Whilst IGOs, INGOs and TNCs are under continuing pressure to be accountable to the people they affect, we are seeing the rise of a new kind of international organisation, one with apparently no clear entry points to demand accountability. With the world changing with the advent of social media, widespread internet access and 24-hour communication, a new wave of global players are coming to the fore, who can have an unprecedented impact on global politics and finances. We have seen that actors such as Anonymous are capable of sparking a political uprising; Bitcoin can circumvent international financial regulations; WikiLeaks can spill the secrets of the world’s most powerful countries. To a greater or lesser extent such informal global organisations often claim to be acting in the public good: WikiLeaks by publishing information about state transgressions, Bitcoin by providing a tradable currency usable for electronic transfers around the world, and Anonymous by bringing together ‘hactivists,’ who often, but not always, have a libertarian political agenda.
However, their activities have not always been seen as positive.[xvii] Who leads these groupings and by what systems they are internally governed is murky at best, let alone the question of how the individuals, organisations or states that are affected by their work can appeal against their actions. There appear to be no board of directors or shareholders and a poorly identified leadership. There are certainly no freedom of information policies, no consultation workshops, no independent evaluations and no complaint-handling mechanisms, which we have come to expect from the conventional global players. That these informal bodies answer to no one but themselves – and certainly not any national government or international body – is part of their attraction: they can operate free from crusty, restrictive and politically motivated regulation. But the negative impact of that on the individual should not be disregarded. If Anonymous hacks your website, if you lose a fortune should the Bitcoin bubble burst or if information published on WikiLeaks endangers your life, you may struggle to pursue justice through established legal procedures. Which country holds jurisdiction over them? What sanctions can truly be enacted against them? Whilst some individuals have been investigated and prosecuted, the actual ‘organisations’ cannot be truly held to account. And yet, informal organisations such as these, with a global reach and opaque governance, may have an increasing role to play in the international arena. If so, conventional approaches to demanding the accountability of global organisations will struggle to keep up.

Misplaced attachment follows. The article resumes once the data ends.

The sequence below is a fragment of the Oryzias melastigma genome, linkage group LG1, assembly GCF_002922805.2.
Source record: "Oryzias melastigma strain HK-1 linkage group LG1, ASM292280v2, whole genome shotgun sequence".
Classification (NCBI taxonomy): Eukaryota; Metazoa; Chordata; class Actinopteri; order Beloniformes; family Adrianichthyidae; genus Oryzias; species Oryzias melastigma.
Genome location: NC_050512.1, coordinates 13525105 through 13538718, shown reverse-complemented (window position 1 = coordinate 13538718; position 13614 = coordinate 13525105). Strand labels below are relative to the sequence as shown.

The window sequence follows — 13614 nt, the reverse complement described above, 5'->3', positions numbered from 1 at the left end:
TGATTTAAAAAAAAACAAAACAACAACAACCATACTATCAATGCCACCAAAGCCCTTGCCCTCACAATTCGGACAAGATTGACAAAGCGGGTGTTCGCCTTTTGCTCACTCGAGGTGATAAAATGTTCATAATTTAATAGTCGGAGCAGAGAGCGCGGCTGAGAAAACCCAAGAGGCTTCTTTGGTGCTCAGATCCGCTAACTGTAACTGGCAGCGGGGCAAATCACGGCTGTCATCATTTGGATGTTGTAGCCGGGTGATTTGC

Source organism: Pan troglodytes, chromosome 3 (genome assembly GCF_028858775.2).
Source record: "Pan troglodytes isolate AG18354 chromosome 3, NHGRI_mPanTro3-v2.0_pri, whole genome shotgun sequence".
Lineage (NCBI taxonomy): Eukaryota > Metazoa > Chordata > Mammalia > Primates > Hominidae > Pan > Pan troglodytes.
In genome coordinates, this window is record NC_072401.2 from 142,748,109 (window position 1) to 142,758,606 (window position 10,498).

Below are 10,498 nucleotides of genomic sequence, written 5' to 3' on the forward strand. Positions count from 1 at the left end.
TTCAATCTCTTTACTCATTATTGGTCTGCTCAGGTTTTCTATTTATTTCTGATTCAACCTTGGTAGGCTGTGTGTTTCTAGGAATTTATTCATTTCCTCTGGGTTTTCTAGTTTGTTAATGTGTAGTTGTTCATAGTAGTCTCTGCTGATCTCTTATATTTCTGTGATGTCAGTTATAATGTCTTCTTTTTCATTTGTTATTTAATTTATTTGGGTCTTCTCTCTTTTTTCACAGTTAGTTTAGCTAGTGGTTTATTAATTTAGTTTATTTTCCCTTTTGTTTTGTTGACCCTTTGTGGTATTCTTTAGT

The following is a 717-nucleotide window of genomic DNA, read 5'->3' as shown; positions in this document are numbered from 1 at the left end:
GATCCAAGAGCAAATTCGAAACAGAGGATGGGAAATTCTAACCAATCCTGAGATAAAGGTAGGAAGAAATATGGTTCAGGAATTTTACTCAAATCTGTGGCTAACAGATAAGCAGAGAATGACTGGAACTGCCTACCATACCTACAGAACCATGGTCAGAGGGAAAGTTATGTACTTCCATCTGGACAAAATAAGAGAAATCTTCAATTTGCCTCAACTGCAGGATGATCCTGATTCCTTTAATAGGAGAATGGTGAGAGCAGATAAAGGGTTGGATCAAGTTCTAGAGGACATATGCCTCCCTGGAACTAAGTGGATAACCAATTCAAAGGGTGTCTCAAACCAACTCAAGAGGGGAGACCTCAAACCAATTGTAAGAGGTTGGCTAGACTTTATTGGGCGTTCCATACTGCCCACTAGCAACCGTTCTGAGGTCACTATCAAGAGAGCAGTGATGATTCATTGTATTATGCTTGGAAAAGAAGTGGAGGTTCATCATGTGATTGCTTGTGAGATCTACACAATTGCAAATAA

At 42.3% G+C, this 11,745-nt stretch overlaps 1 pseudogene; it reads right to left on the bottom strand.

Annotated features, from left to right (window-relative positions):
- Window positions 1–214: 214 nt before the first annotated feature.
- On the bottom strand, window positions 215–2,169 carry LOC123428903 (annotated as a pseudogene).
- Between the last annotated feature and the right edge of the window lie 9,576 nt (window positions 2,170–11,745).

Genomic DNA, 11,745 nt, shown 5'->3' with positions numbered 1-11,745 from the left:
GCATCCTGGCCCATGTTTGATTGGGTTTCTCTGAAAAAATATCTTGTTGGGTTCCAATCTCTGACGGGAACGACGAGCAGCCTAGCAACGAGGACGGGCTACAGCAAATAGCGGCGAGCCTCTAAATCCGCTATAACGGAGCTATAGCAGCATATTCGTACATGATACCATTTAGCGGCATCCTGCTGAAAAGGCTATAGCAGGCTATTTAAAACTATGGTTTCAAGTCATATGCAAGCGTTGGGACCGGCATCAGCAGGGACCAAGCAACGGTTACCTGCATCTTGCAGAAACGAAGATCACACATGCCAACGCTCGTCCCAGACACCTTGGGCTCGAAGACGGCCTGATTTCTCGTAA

[i] Accountability is a nebulous term, with different meanings for different people. For the purposes of this article, the One World Trust’s stakeholder-oriented definition of accountability is used: “Accountability is the process through which an organisation actively creates, and formally structures, balanced relationships with its diverse stakeholders, empowering these to hold it to account over its decisions, activities and impacts, with a view to continuously improving the organisation’s delivery against its mission.” M Hammer and R Lloyd, Pathways to Accountability II: the 2011 revised Global Accountability Framework, The One World Trust, 2012, pg 30.
[ii] J Scholte, Building Global Democracy? Civil Society and Accountable Global Governance, (Cambridge: Cambridge University Press, 2011), pg 3.
[iii] M Blagescu and R Lloyd, The 2006 Global Accountability Report: Holding power to account, One World Trust, 2007, pg 11.
[iv] E Suzuki and S Nanwani, Responsibility of International Organisations: the Accountability Mechanisms of Multilateral Development Banks, (2005) 27 Michigan Journal of International Law 177, pg 182-3.
[v] Above fn 3, pg 6.
[vi] For more information about the methodology, framework and assessment reports, please see: http://www.oneworldtrust.org/globalaccountability/gar .
[vii] For more information, please see: http://www.globalclimategovernance.org/ .
[viii] Above fn 1, pg 18.
[ix] Ibid, pg 20.
[xi] Above fn 2, pg 316.
[xii] Ibid, pg 308.
[xiii] Above fn 4, pg 181.
[xiv] Above fn 1, pg 10-11.
[xv] Above fn 2, pg 309.
[xvi] Ibid, pg 329-330.
[xvii] E O’Toole, The Anonymous Problem with Feminism, The Guardian, 7 December 2013, http://www.theguardian.com/commentisfree/2013/dec/07/anonymous-problem-with-feminism ; V Barford, Bitcoin: Price V Hype, BBC News, 13 December 2013, http://www.bbc.co.uk/news/magazine-25332746; J Pearlman, WikiLeaks made 'extraordinary error of judgment' in meeting Assad, says Tony Abbott, The Telegraph, 2 January 2014, http://www.telegraph.co.uk/news/worldnews/wikileaks/10546595/WikiLeaks-made-extraordinary-error-of-judgment-in-meeting-Assad-says-Tony-Abbott.html .